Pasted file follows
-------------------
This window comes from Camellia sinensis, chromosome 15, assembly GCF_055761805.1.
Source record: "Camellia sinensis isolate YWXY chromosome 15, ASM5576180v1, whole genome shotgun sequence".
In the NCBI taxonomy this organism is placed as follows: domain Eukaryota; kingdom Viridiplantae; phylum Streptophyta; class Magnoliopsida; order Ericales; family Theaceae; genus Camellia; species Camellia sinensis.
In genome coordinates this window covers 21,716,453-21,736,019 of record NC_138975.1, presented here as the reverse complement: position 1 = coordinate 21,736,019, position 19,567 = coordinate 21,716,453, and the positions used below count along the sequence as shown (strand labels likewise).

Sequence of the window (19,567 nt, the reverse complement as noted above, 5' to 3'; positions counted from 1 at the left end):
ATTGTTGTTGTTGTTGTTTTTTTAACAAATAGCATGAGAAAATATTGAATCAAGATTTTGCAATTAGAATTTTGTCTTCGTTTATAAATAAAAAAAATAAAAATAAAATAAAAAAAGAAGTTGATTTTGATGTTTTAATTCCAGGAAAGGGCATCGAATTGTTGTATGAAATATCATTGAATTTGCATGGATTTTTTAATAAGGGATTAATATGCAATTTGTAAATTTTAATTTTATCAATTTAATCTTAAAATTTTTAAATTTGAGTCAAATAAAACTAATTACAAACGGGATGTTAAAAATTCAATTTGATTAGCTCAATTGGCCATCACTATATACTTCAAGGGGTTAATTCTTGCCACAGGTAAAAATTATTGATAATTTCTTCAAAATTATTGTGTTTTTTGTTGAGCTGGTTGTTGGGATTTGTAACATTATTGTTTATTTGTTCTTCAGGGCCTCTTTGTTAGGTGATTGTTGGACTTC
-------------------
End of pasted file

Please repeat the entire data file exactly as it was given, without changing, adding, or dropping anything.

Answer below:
This window comes from Camellia sinensis, chromosome 15, assembly GCF_055761805.1.
Source record: "Camellia sinensis isolate YWXY chromosome 15, ASM5576180v1, whole genome shotgun sequence".
In the NCBI taxonomy this organism is placed as follows: domain Eukaryota; kingdom Viridiplantae; phylum Streptophyta; class Magnoliopsida; order Ericales; family Theaceae; genus Camellia; species Camellia sinensis.
In genome coordinates this window covers 21,716,453-21,736,019 of record NC_138975.1, presented here as the reverse complement: position 1 = coordinate 21,736,019, position 19,567 = coordinate 21,716,453, and the positions used below count along the sequence as shown (strand labels likewise).

Sequence of the window (19,567 nt, the reverse complement as noted above, 5' to 3'; positions counted from 1 at the left end):
ATTGTTGTTGTTGTTGTTTTTTTAACAAATAGCATGAGAAAATATTGAATCAAGATTTTGCAATTAGAATTTTGTCTTCGTTTATAAATAAAAAAAATAAAAATAAAATAAAAAAAGAAGTTGATTTTGATGTTTTAATTCCAGGAAAGGGCATCGAATTGTTGTATGAAATATCATTGAATTTGCATGGATTTTTTAATAAGGGATTAATATGCAATTTGTAAATTTTAATTTTATCAATTTAATCTTAAAATTTTTAAATTTGAGTCAAATAAAACTAATTACAAACGGGATGTTAAAAATTCAATTTGATTAGCTCAATTGGCCATCACTATATACTTCAAGGGGTTAATTCTTGCCACAGGTAAAAATTATTGATAATTTCTTCAAAATTATTGTGTTTTTTGTTGAGCTGGTTGTTGGGATTTGTAACATTATTGTTTATTTGTTCTTCAGGGCCTCTTTGTTAGGTGATTGTTGGACTTC